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Choosing the Correct Light Bulb for Recessed Can Lighting

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Choosing the correct light bulb for recessed can lighting can be a daunting task.  If you aren’t familiar with light bulbs and all the different types it’s hard to know where to start.  Most folks simply replace burnt out bulbs with what they pull out.  Others go to the local hardware store and just buy what “looks” right on the shelf.  With a simple analysis, you can choose for yourself what the best light bulb for your application is by splitting out the choices that need to be made. 

Obviously, the easiest way to replace light bulbs in your recessed can lights is to pull out the old one and simply purchase that same bulb.  If you don’t have that as an option, follow the below steps to choose the correct light bulb. 

Key Abbreviations to Understand:
I’m going first outline the main letters that you’ll see on your current bulb or in your can fixture and what they mean.  40W (or any number followed by a W) = 40 Watt; R16 or BR16 or PAR20 (There are many of these.  Most start with a letter or a few letters and are followed by a number) = these are bulb shapes; 120V or 130V (This may or may not be stipulated) = Indicates voltage.   

List from Fixture:
Your first step should be to look inside your can fixture.  Most will have a sticker on it that will outline about a half a dozen of options that can be used in that specific fixture.  I.E.  40W R16 

Best Style for your Baffle, Lense or Reflector:
Next, go to the website of the manufacturer that made your can fixture.  The 3 major manufacturers are Cooper Halo Lighting (, Juno Lighting ( and Lithonia (  Around the edge of your can you will have what is known as a baffle, lense or reflector (trim).  This is a separate piece you will find in your can.  Each manufacturer will have their recommended light bulbs to use that will maximize the effectiveness of your particular baffle, lense or reflector.  Find this under their “specifications” sheet attached to your particular attachment. 

Decide if you want a Spot or Flood:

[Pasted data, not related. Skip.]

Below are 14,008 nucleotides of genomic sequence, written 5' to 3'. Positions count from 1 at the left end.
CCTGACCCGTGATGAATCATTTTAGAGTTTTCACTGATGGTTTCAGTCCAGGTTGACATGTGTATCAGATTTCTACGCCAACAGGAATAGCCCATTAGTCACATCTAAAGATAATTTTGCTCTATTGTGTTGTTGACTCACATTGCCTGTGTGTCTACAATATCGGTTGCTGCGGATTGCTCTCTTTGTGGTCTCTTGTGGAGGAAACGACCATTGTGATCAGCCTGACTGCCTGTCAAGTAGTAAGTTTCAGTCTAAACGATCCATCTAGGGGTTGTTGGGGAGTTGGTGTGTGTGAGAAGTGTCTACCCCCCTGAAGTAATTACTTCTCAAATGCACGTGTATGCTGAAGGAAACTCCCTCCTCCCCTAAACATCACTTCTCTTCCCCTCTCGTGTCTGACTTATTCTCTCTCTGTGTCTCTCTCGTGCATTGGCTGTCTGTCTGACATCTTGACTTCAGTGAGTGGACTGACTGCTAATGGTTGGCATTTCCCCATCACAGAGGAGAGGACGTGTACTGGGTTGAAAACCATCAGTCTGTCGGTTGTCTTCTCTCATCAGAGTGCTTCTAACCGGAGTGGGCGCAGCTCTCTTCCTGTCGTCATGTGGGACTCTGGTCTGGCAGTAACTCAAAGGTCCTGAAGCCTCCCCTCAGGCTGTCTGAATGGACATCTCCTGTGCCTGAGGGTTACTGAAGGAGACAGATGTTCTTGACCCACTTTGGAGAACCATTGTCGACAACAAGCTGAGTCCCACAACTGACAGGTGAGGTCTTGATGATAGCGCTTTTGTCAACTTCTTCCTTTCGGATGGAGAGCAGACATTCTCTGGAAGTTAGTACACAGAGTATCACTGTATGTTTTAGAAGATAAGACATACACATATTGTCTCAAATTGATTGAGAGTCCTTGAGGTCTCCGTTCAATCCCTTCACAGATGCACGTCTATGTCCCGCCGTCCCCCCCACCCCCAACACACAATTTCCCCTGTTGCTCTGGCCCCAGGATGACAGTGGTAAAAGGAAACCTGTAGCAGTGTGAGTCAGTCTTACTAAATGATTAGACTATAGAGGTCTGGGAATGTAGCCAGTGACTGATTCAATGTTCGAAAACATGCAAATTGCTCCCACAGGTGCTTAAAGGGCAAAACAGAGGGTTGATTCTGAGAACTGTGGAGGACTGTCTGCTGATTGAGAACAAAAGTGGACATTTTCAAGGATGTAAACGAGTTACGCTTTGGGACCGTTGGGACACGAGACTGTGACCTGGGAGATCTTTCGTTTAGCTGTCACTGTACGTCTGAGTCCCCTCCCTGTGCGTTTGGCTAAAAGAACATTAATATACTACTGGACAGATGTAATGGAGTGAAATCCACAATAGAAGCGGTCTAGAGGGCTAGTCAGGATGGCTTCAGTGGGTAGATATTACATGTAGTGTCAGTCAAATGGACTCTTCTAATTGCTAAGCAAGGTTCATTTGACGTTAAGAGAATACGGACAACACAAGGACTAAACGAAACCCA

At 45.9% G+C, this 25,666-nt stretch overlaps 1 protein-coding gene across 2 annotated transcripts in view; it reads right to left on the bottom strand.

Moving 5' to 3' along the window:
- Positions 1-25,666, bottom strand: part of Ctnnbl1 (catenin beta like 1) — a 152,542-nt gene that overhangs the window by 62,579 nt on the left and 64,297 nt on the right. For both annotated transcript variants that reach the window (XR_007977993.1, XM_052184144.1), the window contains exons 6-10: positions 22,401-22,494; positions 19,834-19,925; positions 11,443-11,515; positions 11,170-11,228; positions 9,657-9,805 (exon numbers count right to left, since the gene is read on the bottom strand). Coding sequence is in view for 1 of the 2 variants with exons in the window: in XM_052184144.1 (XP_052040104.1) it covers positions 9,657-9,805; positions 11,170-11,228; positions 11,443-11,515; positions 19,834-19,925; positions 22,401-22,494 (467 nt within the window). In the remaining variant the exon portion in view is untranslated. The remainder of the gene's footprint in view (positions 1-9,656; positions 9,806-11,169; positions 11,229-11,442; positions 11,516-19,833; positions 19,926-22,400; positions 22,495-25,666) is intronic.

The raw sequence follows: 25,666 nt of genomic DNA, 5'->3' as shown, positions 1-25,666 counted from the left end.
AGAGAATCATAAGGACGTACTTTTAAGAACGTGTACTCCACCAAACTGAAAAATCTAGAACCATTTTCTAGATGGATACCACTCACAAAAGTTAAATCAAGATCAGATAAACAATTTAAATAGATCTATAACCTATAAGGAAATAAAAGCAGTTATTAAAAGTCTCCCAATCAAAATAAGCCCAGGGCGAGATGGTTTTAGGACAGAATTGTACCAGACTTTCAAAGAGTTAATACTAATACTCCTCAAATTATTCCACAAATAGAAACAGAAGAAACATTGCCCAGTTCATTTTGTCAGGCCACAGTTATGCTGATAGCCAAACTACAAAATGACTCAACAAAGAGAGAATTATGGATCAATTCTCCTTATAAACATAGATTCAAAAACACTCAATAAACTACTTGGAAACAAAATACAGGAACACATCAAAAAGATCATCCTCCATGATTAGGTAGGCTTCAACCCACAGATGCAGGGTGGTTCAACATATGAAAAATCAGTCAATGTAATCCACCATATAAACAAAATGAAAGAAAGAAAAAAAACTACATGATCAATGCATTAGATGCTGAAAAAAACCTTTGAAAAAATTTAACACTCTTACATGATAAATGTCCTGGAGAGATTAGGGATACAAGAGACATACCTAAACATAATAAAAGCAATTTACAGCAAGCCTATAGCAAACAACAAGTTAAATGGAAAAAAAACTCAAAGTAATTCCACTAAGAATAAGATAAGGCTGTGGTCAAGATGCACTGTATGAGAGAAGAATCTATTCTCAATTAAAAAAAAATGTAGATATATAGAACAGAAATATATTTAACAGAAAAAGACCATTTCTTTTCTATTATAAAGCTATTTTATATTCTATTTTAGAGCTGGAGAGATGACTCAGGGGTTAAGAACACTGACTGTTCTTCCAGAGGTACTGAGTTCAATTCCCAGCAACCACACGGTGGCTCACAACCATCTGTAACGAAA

Some light bulbs like Halogen PAR shaped light bulbs will come two ways:  Spot lights or Flood lights.  The progression goes from Spot to Flood to A19 which lights up in all directions.  Most spots light an area up to 20 degrees in width.  Most choose these if they want to light up art work or focus on a mantel or something similar.  A flood generally goes from 25 degrees to 60 degrees in swath of light.  Then an A19 lights up an entire area.  But not all fixtures are made to have A19 light bulbs in them permanently.  In most cases, you’ll want flood light bulbs. 

What Color of Light do you want?
If you are looking at Compact Fluorescents, you will sometimes have an option of color.  And I don’t mean pink vs. white.  I mean the color of the light that is emitted.  If your compact fluorescent says that the color temperature is 2700K, the light will be a soft white color.  If it says that it is a 5000K, it will be more of a blue-ish white light.   

Type of Light Bulb:
The last thing you’ll need to decide is the type of bulb you will want.  The main types of light bulbs that people use are Incandescent, some sort of long life incandescent, halogen and compact fluorescent light bulbs.  I’m not going to go into the differences in them all here as that is a whole different conversation.  Regardless, many times you will have the option to use any of these types of light bulbs in your can fixture.  I.E.  A BR40 Incandescent is a similar bulb type as a BR40 halogen.  The important thing to remember here is to not go over the wattage the your can fixture recommends.  Using a light bulb with the wattage too high for the fixture could shorten the life of the light bulb and could even cause a fire in some of the older cans. 

By asking yourself these questions before buying, you will eliminate the confusion this purchase can present.  And you will be happier overall with your purchase and the look of your room or application.

-written by Holly Eddins

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